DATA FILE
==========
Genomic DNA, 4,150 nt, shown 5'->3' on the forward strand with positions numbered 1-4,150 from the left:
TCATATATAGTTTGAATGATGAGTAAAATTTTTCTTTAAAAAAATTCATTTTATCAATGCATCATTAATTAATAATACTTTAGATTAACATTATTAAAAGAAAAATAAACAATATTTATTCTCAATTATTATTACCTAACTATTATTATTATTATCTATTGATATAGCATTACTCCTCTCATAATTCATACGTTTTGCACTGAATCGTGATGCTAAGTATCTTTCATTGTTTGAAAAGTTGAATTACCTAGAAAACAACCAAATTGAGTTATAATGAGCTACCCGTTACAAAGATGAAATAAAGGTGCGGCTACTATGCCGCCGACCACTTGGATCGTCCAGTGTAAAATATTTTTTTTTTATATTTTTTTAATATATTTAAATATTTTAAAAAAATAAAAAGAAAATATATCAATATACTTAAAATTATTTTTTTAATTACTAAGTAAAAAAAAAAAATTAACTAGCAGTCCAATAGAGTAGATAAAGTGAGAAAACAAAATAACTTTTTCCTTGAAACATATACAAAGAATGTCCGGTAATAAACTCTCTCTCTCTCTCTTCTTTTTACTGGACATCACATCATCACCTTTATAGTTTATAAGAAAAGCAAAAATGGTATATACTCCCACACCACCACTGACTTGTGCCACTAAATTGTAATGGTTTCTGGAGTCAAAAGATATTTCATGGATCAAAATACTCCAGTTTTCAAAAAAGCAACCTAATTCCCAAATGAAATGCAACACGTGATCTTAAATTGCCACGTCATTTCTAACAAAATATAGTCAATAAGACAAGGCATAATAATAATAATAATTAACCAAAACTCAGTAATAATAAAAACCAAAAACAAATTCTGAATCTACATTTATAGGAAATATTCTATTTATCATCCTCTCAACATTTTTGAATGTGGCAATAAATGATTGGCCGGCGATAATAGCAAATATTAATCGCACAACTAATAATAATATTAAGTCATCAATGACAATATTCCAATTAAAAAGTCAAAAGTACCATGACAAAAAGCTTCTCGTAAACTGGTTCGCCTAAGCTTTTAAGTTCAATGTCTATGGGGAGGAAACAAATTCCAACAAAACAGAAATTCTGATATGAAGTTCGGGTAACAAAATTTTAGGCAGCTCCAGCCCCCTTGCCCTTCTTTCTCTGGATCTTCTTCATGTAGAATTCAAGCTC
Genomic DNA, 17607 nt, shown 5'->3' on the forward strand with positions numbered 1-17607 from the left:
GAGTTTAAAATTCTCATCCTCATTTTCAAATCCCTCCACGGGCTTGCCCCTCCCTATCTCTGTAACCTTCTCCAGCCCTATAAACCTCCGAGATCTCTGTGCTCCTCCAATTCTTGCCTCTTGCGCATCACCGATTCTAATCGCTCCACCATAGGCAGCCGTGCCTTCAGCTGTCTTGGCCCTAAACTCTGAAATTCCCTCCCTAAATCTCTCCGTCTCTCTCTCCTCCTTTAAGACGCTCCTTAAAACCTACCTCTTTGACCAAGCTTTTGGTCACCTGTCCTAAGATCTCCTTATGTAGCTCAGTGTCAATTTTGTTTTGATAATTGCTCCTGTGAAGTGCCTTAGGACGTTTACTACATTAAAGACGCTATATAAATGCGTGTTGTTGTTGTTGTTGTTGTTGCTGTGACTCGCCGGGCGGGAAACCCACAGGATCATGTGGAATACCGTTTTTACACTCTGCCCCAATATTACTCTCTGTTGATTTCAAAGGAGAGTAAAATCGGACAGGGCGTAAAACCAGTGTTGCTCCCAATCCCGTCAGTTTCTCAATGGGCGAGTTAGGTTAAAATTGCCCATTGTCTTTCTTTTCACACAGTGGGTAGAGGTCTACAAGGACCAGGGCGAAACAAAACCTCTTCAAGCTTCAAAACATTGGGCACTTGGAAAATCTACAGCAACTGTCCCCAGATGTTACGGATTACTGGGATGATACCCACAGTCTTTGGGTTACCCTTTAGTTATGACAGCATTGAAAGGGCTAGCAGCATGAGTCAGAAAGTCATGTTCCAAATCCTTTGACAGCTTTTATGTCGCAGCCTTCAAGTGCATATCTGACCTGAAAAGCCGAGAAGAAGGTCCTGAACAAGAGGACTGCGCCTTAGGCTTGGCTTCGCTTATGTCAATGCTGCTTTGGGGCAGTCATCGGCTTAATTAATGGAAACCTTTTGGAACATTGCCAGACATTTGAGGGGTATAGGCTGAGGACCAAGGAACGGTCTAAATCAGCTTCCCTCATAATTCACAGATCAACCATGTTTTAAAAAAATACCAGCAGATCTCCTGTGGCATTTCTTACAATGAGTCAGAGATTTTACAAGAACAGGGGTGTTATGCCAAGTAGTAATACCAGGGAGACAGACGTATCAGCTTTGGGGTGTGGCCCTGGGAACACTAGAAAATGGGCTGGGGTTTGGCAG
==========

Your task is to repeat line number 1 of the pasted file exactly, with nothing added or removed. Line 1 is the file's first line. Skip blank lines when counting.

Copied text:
Genomic DNA, 4,150 nt, shown 5'->3' on the forward strand with positions numbered 1-4,150 from the left: